Small-Aperture Strategies for the Correction of Presbyopia

H. Burkhard Dick

Disclosures

Curr Opin Ophthalmol. 2019;30(4):236-242. 

In This Article

Part II: Small Aperture Optics Topics of Interest

Effects of Reduced Light Transmission

It has been proposed that reducing the amount of light reaching the retina through a small aperture could reduce retinal image quality or cause an unwanted reduction in contrast sensitivity.

Trindade et al. for example, theorized that patients implanted with the Morcher add on small-aperture device would struggle in low-light conditions. However, only one of the 21 patients in their prospective case series complained of reduced acuity under low-light conditions.[7] The authors surmised that the Stiles-Crawford effect, in which pupil luminance is not proportional to the pupillary area because of differing degrees of brightness from central and peripheral rays, was responsible for the unexpected tolerance.

Using an adaptive optics simulator, Artal and Manzanera evaluated perceived brightness when small apertures (3.0 mm and 1.6 mm in diameter) were presented monocularly to the participant.[17] They found perceived brightness to be 1.24 to 1.51 times greater than what one would expect from theoretical calculations based on the aperture size. About 1/3 to 1/5 of the greater-than-expected perceived brightness effect could be explained by the Stiles-Crawford effect, but most of the effect was unexplained. Additionally, the authors theorized, neuroadaptation and binocular effects could further increase perceived brightness in real visual settings.[17]

In a later publication, these authors evaluated perceived brightness in the two eyes of patients implanted monocularly with Kamra small aperture inlays.[18] Patients implanted with the inlay exhibited an enhanced brightness perception compared to their untreated fellow eye -- again, larger than what could be expected due the Stiles-Crawford effect. Neural adaptation could be responsible.

A related issue is whether the discrepancy in light transmission between pupils of two different sizes matters when a small aperture is implanted or induced monocularly. The Pulfrich effect is an optical phenomenon characterized by a distorted perception of object motion induced by an interocular marked difference in retinal luminance. When this optical phenomenon is present, the path of a pendulum appears as an elliptical rather than a lateral movement. Reports suggest that any Pulfrich effect with a small aperture inlay is very small; patients seem to neuro-adapt to reduced illuminance in the treated eye. This would be expected to be the case with a small-aperture IOL, as well, although it has not been studied.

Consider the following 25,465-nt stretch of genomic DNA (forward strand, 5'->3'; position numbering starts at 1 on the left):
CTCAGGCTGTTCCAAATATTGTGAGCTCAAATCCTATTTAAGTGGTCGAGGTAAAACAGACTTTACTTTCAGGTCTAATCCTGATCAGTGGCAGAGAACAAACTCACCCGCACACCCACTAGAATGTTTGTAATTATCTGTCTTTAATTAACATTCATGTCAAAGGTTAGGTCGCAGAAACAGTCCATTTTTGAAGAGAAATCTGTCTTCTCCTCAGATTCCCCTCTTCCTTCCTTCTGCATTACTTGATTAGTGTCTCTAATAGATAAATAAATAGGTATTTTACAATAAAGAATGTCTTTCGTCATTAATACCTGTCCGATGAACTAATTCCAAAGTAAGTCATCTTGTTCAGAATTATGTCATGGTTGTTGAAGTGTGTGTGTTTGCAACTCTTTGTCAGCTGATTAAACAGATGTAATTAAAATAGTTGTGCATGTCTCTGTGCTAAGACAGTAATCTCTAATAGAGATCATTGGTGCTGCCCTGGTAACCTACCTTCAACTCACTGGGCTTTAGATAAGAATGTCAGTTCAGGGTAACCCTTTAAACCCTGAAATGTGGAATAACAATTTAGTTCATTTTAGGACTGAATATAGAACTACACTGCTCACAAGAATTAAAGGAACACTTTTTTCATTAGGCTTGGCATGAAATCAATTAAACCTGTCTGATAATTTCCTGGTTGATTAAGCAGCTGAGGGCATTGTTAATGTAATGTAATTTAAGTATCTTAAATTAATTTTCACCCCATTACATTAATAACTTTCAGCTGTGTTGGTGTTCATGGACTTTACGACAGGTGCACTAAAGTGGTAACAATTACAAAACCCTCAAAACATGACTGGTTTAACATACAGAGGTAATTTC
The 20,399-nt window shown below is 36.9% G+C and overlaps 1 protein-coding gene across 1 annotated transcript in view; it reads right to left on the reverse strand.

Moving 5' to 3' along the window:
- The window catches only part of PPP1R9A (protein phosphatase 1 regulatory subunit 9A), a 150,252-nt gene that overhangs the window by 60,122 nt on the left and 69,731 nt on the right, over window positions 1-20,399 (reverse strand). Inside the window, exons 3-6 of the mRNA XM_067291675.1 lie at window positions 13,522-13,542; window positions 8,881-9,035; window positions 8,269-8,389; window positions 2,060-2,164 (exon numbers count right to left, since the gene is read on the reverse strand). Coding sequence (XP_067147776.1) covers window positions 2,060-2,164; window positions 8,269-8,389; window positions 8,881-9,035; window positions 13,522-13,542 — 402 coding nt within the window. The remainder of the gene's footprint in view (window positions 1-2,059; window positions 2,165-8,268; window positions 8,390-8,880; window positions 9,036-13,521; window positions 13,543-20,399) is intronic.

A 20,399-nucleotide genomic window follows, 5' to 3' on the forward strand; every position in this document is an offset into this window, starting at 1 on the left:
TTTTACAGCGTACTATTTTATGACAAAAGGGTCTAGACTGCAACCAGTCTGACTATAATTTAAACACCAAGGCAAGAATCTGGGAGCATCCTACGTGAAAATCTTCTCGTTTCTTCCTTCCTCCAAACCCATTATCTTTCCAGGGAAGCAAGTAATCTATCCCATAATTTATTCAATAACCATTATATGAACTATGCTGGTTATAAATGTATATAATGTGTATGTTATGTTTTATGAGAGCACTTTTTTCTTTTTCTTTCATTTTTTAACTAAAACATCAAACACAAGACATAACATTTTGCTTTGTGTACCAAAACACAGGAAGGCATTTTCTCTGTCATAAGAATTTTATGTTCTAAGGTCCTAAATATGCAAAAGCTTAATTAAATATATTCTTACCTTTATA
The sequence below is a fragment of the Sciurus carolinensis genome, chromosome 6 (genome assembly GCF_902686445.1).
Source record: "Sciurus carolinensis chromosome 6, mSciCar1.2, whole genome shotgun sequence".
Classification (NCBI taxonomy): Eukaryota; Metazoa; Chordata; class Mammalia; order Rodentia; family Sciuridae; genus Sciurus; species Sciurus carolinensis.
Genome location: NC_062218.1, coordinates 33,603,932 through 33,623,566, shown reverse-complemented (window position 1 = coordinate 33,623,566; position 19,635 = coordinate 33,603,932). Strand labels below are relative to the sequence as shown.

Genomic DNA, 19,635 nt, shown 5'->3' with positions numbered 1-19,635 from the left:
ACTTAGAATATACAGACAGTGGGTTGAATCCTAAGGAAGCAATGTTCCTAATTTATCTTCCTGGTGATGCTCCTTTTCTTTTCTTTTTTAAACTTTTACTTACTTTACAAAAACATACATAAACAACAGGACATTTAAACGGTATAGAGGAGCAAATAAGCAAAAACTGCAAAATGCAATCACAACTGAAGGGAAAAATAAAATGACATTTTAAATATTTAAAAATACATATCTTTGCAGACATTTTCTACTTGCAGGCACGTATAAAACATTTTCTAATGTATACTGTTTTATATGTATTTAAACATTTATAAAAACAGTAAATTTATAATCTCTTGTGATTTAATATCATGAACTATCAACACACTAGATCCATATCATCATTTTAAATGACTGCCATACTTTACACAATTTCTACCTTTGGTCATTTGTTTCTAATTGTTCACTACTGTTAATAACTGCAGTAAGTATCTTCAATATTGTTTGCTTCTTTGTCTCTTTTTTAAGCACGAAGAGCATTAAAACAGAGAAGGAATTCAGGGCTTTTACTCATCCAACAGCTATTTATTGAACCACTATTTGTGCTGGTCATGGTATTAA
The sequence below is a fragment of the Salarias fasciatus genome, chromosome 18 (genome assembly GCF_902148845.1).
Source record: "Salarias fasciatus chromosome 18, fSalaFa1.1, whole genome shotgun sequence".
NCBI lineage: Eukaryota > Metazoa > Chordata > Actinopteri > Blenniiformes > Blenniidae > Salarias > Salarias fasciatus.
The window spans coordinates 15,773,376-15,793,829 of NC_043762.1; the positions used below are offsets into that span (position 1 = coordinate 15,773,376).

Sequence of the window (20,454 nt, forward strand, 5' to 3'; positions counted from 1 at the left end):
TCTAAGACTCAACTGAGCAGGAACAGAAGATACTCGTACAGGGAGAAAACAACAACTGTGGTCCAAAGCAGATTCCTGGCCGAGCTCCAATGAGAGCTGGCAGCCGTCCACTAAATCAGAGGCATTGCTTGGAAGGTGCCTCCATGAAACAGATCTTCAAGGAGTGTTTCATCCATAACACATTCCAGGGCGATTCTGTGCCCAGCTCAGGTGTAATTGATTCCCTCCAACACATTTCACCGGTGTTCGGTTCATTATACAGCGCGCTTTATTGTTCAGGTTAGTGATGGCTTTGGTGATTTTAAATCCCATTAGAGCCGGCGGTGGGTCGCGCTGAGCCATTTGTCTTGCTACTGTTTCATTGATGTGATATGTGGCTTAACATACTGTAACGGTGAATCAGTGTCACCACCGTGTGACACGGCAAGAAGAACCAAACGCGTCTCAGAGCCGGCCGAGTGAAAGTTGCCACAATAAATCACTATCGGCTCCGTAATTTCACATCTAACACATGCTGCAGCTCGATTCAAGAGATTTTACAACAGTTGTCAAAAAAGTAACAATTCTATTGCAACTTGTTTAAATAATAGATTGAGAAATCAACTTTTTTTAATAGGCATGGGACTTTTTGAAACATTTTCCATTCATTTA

Ultimately, of course, researchers and clinicians want to know whether small-aperture optics affect contrast sensitivity, contrast acuity, or visual performance. Numerous studies have now shown some reduction in monocular contrast sensitivity under some lighting conditions or at some spatial frequencies, but minimal change to binocular contrast sensitivity. Elling et al. for example, reported discrete reduced contrast sensitivity under binocular mesopic conditions with glare in eyes with a small-aperture inlay, compared to the control group, but the difference was not statistically significant.[14] Small aperture inlays have previously been shown to provide better contrast sensitivity than multifocal IOLs. And, in the European multicenter trial of the IC-8 IOL, contrast acuity was equivalent between the IC-8 and monofocal IOL eyes.[1]

Monocular Versus Binocular

Contemporary applications of small-aperture optics principles have most often taken a monocular approach, with a device implanted in one eye to improve binocular near vision while maintaining binocular distance vision. However, given that small-aperture technologies have a minimal effect on monocular distance, does it make sense to use them bilaterally for ideal summation and clear focus at all distances?

Stereoacuity is a concern with any monocular solution. One author, testing young patients in dim light, found a deterioration in stereopsis at near and intermediate distances, as well as a loss of binocular summation at some distances in patients wearing a small-aperture contact lens, especially when combined with monovision.[19] These findings may or may not apply to real-world conditions in presbyopes with an implanted monocular small-aperture in better lighting conditions.

We know that monocular small-aperture surgery with a myopic target produces results that are quite different from monovision. Even small amounts of monovision (0.75 D) with a contact lens can reduce stereopsis, with the effect increasing with a greater degree of difference between the eyes. But, in a prospective study in 60 patients, there was no significant change in stereoacuity six months after monocular Kamra inlay implantation.[20]

My colleagues and I compared six cases in which patients undergoing cataract surgery were implanted bilaterally with the IC-8 IOL to 11 cases in which patients received the IC-8 in one eye and an aspheric monofocal in the fellow eye: Bilateral implantation of the IC-8 IOL resulted in an extended range of focus, with better intermediate and near vision than monocular implantation. However, satisfaction was higher in the monocular group.[21] Larger studies are needed to confirm which approach is superior.

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